Using computer technology to create a simulated environment, known as Virtual Reality (VR), is a hot new marketing trend that’s spreading fast. From fashion brands to car manufacturers, companies are embracing the virtual reality world.
Here are three companies that have found VR success, and ideas on what you can learn from them:
Toms and the Virtual Giving Trip
A California-based slip-on shoe company, Toms, is most well-known for its One for One business model. With every Toms purchase, the company will help a person in need. During a trip to Argentina, Toms founder Blake Mycoskie was impacted by the number of kids growing up without shoes. He wanted to create a shoe company that would match each pair sold, giving a pair of new shoes to a child in need. Today the company gives back to people in need in more than 70 countries. And with the help of virtual reality, Toms is inspiring others to give, too.
At five stores across the U.S., Toms is giving customers a behind-the-scenes look with something called a Virtual Giving Trip. The VR experience uses 360-degree video footage that completely immerses the user. The experience is about five minutes long and tells the story of the Toms company, narrated by Mycoskie. The VR experience shows just how much Toms gives back in a compelling and heartwarming way, inspiring consumers to take action. Additionally, consumers with their own VR headsets can view the video on YouTube. Nonprofits can learn something from Toms VR marketing and employ a similar experience tailored to their own mission.
Volvo VR XC90 Test Drive
The automakers are putting potential consumers behind the wheel and consumers don’t even have to leave the couch. The VR experience is the first of its kind that can be done on a phone. Users simply pair their smartphone, a Samsung Galaxy S7, for example, with a VR headset like Oculus or Cardboard to take part. Since its inception, there have been many positive reviews on the app, with lots of press and views on YouTube as well. The 360-degree video takes users, or drivers, across a beautiful landscape and gets the driver familiar with the car. After its release, there have been 51,000 inquiries for more information about the XC90. It is safe to say that this VR marketing technique is working for the automakers and marketers at Volvo. Companies can follow suit by creating their own “test drives” so to speak by creating experiences that showcase goods and products.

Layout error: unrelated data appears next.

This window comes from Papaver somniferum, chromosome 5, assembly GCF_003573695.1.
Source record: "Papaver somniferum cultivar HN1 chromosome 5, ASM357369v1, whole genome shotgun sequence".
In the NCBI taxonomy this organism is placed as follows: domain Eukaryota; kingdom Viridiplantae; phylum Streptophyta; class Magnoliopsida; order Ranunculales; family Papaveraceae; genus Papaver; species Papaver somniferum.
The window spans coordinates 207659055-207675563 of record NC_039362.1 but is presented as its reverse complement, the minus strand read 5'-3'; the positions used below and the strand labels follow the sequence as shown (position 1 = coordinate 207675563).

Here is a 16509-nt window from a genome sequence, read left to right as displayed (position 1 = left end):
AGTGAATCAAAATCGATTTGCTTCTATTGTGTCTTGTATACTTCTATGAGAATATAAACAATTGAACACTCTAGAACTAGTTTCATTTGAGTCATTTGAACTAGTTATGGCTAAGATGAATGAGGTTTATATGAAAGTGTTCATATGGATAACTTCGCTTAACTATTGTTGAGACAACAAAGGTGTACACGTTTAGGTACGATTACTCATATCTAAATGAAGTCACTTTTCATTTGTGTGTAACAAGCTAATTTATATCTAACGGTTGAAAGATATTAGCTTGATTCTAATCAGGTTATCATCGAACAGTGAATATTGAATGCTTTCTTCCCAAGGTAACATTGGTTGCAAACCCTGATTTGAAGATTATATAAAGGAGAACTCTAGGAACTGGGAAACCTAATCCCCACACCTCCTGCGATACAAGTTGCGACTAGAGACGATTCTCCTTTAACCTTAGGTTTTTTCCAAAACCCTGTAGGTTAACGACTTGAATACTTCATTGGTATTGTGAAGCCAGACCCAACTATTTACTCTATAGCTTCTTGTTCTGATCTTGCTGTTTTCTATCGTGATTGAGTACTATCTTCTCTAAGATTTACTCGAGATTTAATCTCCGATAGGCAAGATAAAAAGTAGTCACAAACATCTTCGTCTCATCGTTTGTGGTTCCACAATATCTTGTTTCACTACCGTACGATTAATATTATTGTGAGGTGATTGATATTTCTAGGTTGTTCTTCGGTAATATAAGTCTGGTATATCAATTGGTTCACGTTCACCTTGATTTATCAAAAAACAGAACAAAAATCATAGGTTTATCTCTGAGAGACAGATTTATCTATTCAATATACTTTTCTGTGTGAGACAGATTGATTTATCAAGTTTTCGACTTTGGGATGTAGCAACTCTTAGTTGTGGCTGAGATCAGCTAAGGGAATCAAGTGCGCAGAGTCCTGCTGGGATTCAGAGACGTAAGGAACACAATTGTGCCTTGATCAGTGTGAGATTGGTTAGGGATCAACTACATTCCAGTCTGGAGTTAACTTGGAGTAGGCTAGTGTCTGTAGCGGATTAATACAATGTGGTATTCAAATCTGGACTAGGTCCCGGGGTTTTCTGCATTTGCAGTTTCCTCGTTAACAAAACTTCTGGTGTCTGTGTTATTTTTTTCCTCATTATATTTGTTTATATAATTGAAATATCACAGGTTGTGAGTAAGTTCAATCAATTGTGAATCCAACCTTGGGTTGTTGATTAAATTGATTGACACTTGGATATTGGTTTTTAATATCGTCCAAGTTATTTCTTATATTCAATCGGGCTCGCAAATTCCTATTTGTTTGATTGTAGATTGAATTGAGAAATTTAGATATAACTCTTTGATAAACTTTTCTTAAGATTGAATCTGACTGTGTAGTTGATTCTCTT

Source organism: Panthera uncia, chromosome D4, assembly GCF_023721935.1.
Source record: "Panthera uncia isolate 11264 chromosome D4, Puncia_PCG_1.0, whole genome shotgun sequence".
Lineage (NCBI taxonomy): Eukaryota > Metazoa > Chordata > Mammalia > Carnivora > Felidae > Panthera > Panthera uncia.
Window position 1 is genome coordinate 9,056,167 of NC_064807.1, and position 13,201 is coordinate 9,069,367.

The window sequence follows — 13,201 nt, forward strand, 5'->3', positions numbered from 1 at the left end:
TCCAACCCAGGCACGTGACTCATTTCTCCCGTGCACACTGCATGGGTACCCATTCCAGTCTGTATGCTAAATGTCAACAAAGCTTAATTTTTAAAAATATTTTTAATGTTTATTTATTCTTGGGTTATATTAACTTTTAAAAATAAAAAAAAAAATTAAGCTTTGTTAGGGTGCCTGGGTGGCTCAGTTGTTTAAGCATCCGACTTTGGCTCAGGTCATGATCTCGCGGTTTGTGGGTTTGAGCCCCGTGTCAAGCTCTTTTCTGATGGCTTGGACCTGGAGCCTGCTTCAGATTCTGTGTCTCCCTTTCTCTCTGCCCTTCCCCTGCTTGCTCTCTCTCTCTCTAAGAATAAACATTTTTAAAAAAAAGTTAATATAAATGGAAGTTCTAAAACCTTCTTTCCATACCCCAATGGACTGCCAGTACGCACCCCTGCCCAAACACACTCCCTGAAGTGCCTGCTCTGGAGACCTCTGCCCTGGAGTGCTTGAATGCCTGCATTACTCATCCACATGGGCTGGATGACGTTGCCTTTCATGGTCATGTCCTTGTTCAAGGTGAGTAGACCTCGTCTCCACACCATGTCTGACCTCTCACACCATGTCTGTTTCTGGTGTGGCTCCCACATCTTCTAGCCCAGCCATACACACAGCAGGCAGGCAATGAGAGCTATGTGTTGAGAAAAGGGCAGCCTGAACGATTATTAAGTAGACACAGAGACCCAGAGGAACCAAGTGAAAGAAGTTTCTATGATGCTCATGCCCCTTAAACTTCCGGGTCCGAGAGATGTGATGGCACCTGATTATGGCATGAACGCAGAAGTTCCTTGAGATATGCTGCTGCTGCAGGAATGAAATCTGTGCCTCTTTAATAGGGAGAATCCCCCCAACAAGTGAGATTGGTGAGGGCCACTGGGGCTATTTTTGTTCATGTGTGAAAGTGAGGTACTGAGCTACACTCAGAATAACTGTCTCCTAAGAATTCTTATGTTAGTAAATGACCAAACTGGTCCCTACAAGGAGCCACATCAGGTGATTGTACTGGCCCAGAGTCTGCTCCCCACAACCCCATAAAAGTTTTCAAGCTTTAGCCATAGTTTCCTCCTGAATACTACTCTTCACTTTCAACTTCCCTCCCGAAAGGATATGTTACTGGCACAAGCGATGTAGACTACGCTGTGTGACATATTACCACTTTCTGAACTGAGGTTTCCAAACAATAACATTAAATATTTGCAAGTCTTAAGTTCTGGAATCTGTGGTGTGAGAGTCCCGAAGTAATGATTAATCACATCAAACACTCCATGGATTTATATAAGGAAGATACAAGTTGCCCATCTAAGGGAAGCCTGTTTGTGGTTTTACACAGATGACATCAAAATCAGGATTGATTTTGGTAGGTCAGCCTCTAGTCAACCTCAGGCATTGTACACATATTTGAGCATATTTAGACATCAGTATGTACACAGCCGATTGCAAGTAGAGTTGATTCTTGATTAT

New York Times and “Displaced”
The New York Times is an award-winning source for breaking news, reviews, opinions and more for many readers across the world. While some may claim that newspapers are dead, The New York Times is modernizing the industry with VR. In 2015, the publication sent out Google Cardboard, a VR viewing device, to all of its subscribers before running a story titled “Displaced.” With 360-degree video, the company was able to tell the hard-hitting story, which covers the lives of just three of the 60 million people who have been driven from their homes due to war and prosecution. The multimedia aspect is more powerful than simple text. Jack Silverstein, editor-in-chief of The New York Times magazine, said, “We decided to launch The Times’s virtual-reality efforts with these portraits because we recognize that this new filmmaking technology enables an uncanny feeling of connection with people whose lives are far from our own. By creating a 360-degree environment that encircles the viewer, virtual reality creates the experience of being present within distant worlds, making it uniquely suited to projects, like this one, that speak to our senses of empathy and community.” This year, The New York Times won an award at Cannes for “Displaced.” The content is still available online for all users to see. The New York Times also established an app called NYTVR that is available via the Apple Store and Google Play. Publications can take note of the longstanding paper’s approach to fresh, compelling content.